It was a nice ending for the shooting guard with the sweet stroke and nice handles as he finished his Eurocup campaign averaging 23 points and four assists per game.

James Christopher also scored 17 points for the home side while former Boston Celtic J.R Giddens scored 17 while also grabbing six rebounds. Veteran guard Ioannis Kalampokis also had a solid outing, collecting 18 points and nabbing seven rebounds.

VEF Riga 68-79 BC Khimki

BC Khimki finished their Eurocup regular season undefeated as they beat second placed VEF Riga in the other Group B matchup. Never trailing, Khimki received great performances from Alexey Zhukanenko (19 points seven rebounds), former NBA player Zoran Planinic (12 points, eight assists and five steals) and Kresimir Loncar (12 points, seven rebounds).

Former Miami Heat reserve guard Chris Quinn also had a notable performance with 10 points, four rebounds and three assists, as did Australian national player, Matt Nielsen, who had 10 points in 18 minutes. 

Gasterra Flames 75-92 CEZ Nymburk

CEZ Nymburk continued their great play in Group C, defeating Gasterra Flames on the road and remaining atop the table. Adrian Abrams score 17 points (3-4 from down town), while Drew Naymick (six rebounds), Tre Simmons and Eugene Lawrence (eight assists) all scored 14 apiece.

Aris BSA 96-86 BC Rudupis

Aris BSA was able to hold on and win a thriller at home, securing second place in Group C. Their overtime victory was even more memorable considering they dropped an 11 point third quarter lead.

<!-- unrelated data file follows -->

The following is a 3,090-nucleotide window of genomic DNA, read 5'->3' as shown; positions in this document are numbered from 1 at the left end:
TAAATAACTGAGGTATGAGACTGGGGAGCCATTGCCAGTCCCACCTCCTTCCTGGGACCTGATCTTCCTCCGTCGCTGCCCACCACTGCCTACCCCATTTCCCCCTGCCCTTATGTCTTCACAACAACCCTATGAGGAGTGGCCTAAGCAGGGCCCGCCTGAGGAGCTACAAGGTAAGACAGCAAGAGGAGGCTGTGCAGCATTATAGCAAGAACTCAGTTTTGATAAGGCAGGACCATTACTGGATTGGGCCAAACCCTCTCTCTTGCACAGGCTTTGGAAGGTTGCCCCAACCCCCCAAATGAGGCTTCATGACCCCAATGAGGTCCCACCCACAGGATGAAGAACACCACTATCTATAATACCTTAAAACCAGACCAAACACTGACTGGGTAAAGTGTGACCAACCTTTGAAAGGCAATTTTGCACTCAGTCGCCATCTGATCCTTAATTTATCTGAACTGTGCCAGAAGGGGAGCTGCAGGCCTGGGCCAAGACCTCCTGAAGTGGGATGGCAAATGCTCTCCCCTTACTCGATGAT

Ronald Davis saved the game for the home team as his dunk with five seconds left evened the score at 78 apiece. He finished with 19 points while Dominic James (22 points) and Christos Tapoutas (18 points, 11 rebounds) also played starring roles.

Arminas Urbutis was great for the visitors and his third quarter play helped sparked the run that cut away at Aris’ 11 point lead. He totaled 20 points and five rebounds.

Telenet Oostende 87-83 Valencia Basket

With no chance at a trip to the Last 16, Telenet Oostende still managed a victory against group leading Valencia Basket. The shocking loss dropped the Spanish powerhouse out of first place in Group D as the team collapsed in the final eight minutes, giving up a small lead.

Forward Winston Kennedy (Alabama University 2002-05) scored 19 points and made 11-of-13 attempts at the line while Dusan Djordjevic had 19 points and seven rebounds.

Asvel Basket 69-68 Lukoil Academic

Kim Tillie nailed a jumper with under half a second remaining in overtime to lift Asvel Basket over Lukoil Academic and into Group D’s top position.

Tillie was strong throughout and nailed some important baskets down the stretch. He finished with 19 points on 9-13 shooting while Dijon Thompson had 21 of his own. Former New Orleans Hornet Hilton Armstrong didn’t have a great shooting night, but he did manage 10 rebounds and three steals.

G. Canaria 71-58 Fraport Skyliners

Gran Canaria did everything they needed to do in Round 6 by defeating struggling German side Fraport Skyliners, but still failed to qualify for the Last 16. Stuck with four wins and two losses left Gran Canaria in a three-way tie for the top-two positions in Group E and they missed out on advancing by the smallest of margins.

Not a close game at all, Canaria was led by Nelson Spencer who scored 15 and grabbed nine boards. Their balanced attack won out against the one man show of Jimmy McKinny (27 points, 5-8 three point shooting) with all but one man on the roster scoring at least two points.

Banvit BK 79-55 Lokomotiv Kuban

Banvit BK blew out Lokomotiv Kuban and the win sealed top position in Group E for the Turkish side. Despite the no show from Lokomotiv, they find themselves also making the Last 16, beating out Gran Canaria on point differential.